The Effect of Severe Weight Loss and Protein Intake on Bone

The safety and scientific validity of this study is the responsibility of the study sponsor and investigators. Listing a study does not mean it has been evaluated by the U.S. Federal Government. Read our disclaimer for details. Identifier: NCT00472680
Recruitment Status : Unknown
Verified July 2012 by Sue Shapses, Rutgers University.
Recruitment status was:  Recruiting
First Posted : May 14, 2007
Last Update Posted : July 15, 2014
National Institute on Aging (NIA)
Information provided by (Responsible Party):
Sue Shapses, Rutgers University

May 10, 2007
May 14, 2007
July 15, 2014
March 2008
May 2015   (Final data collection date for primary outcome measure)
Changes in Bone mineral density and quality [ Time Frame: one year ]
Changes in Bone density and quality [ Time Frame: one year ]
Complete list of historical versions of study NCT00472680 on Archive Site
Changes in serum and urine bone markers, hormones, and proteins [ Time Frame: one year ]
Same as current
Not Provided
Not Provided
The Effect of Severe Weight Loss and Protein Intake on Bone
Nutritional Regulation of Bone - Aim 2
The purpose of this study is to learn whether the amount of dietary protein can influence bone health during the weight loss after weight loss surgery.

It is unclear whether the amount of protein in the diet during caloric restriction influences bone density. This information is important for determining optimal nutrient requirements during weight loss. This study will examine usual and higher dietary protein intake during severe weight loss following weight loss surgery on bone turnover, mass and quality in women, with the hypothesis that higher protein intake will reduce bone turnover and loss, and/or prevent the changes in bone quality associated with severe weight loss in women ages 18 to 70 years.

Participants will be randomly assigned to one of 2 groups: A) weight loss with recommended level of protein intake, or B) weight loss with higher protein intake. A dietitian will provide instructions for a reduced calorie, well balanced diet throughout the 12-month study using a nutrition-education behavior- modification program. Participants will have the opportunity to speak with the dietitian about their diet by phone, or on-site twice per month. In addition they will be asked to take a daily vitamin/mineral supplement and, depending on their usual food intake, they may be asked to take a calcium tablet to meet the recommended intake throughout the study period. Bone, mineral, protein and lipid markers, and hormones that influence bones will be measured. These measurements will provide information about body composition (fat, muscle mass, and bone mineral density).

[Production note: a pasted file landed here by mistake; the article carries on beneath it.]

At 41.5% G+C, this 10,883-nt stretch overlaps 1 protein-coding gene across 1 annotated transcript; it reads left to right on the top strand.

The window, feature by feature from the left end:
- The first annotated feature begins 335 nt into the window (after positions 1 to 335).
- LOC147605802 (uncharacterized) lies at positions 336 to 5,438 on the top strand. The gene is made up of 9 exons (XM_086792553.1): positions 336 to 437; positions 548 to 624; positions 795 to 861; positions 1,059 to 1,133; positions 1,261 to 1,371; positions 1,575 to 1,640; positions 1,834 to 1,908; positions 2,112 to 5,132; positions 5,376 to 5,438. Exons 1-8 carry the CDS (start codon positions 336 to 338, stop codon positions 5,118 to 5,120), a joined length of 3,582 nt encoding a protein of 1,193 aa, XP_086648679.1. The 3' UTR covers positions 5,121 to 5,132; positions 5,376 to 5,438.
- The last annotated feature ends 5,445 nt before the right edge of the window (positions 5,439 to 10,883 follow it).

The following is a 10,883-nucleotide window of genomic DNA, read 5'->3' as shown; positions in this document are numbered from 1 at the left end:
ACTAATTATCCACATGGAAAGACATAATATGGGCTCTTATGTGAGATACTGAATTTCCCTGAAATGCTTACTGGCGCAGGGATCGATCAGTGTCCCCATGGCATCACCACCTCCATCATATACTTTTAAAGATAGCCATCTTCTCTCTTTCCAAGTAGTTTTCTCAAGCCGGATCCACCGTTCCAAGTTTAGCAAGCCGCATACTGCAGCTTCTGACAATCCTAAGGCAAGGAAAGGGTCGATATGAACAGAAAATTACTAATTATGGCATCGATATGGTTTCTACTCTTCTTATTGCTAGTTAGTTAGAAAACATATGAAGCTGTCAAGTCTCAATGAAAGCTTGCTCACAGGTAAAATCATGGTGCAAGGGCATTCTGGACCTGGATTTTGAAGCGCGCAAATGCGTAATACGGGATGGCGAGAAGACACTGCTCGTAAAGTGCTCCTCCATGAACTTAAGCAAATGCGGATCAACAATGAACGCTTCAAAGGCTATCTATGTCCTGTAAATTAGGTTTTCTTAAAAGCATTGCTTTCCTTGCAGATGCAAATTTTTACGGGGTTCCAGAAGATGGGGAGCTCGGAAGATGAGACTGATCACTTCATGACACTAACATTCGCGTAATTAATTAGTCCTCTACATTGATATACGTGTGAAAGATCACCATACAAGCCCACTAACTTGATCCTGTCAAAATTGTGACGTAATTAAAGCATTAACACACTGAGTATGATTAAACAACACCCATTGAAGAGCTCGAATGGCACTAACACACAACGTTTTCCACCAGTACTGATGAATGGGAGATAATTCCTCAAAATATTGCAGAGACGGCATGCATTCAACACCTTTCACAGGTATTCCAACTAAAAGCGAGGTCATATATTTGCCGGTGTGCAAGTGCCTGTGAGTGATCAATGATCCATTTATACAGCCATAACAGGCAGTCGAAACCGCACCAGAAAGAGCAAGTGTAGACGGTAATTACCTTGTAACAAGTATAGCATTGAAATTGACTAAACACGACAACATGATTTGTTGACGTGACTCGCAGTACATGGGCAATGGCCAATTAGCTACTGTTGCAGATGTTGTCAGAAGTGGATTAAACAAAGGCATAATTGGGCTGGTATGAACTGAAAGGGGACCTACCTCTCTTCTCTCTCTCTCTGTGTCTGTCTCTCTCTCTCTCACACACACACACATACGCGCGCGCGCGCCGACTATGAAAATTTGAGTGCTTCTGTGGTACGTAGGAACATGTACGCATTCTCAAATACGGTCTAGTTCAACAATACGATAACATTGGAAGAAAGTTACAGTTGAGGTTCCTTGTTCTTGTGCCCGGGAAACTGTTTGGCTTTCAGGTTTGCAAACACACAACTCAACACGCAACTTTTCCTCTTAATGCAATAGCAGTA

Not Applicable
Allocation: Randomized
Intervention Model: Parallel Assignment
Masking: None (Open Label)
Primary Purpose: Treatment
  • Weight Loss
  • Dietary Protein
  • Behavioral: Caloric restriction, high protein
    Weight loss with higher protein (35%) intake
  • Behavioral: Caloric restriction; normal protein
    Weight loss with normal level of protein (18%) intake
  • Behavioral: Nutrition Education
    Participants will have the opportunity to speak with the dietitian about their diet by phone, or on-site twice per month
  • Experimental: 1
    High Dietary Protein
    • Behavioral: Caloric restriction, high protein
    • Behavioral: Nutrition Education
  • Active Comparator: 2
    Normal Dietary Protein
    • Behavioral: Caloric restriction; normal protein
    • Behavioral: Nutrition Education

*   Includes publications given by the data provider as well as publications identified by Identifier (NCT Number) in Medline.
Unknown status
Same as current
December 2015
May 2015   (Final data collection date for primary outcome measure)

Inclusion Criteria:

  • Women ages 18 to 70 who are undergoing gastric bypass surgery
  • Must live in the geographic vicinity of Rutgers University

Exclusion Criteria:

  • Currently on any medication known to influence calcium or bone metabolism, including HRT, or with evidence of diseases known to influence calcium metabolism (i.e. metabolic bone disease, hyperparathyroidism, untreated thyroid disease, significant immune, hepatic, or renal disease, significant cardiac disease [i.e., heart attack or stroke in the past 6 months., abnormal EKG], active malignancy or cancer therapy within the past year)
  • History of kidney stones
  • Weight gain or weight loss (5% of body wt) within 3 months prior to recruitment
  • Participation in other investigational studies during the 12-month study period
  • Usually have a very high or low intake of calcium (more than 1500 or less than 500 mg per day)
Sexes Eligible for Study: Female
18 Years to 70 Years   (Adult, Older Adult)
Contact information is only displayed when the study is recruiting subjects
United States
5R01AG012161 ( U.S. NIH Grant/Contract )
R01AG012161 ( U.S. NIH Grant/Contract )
Not Provided
Not Provided
Sue Shapses, Rutgers University
Rutgers University
National Institute on Aging (NIA)
Principal Investigator: Sue A. Shapses, PhD, RD Rutgers University, Nutritional Sciences
Rutgers University
July 2012

ICMJE     Data element required by the International Committee of Medical Journal Editors and the World Health Organization ICTRP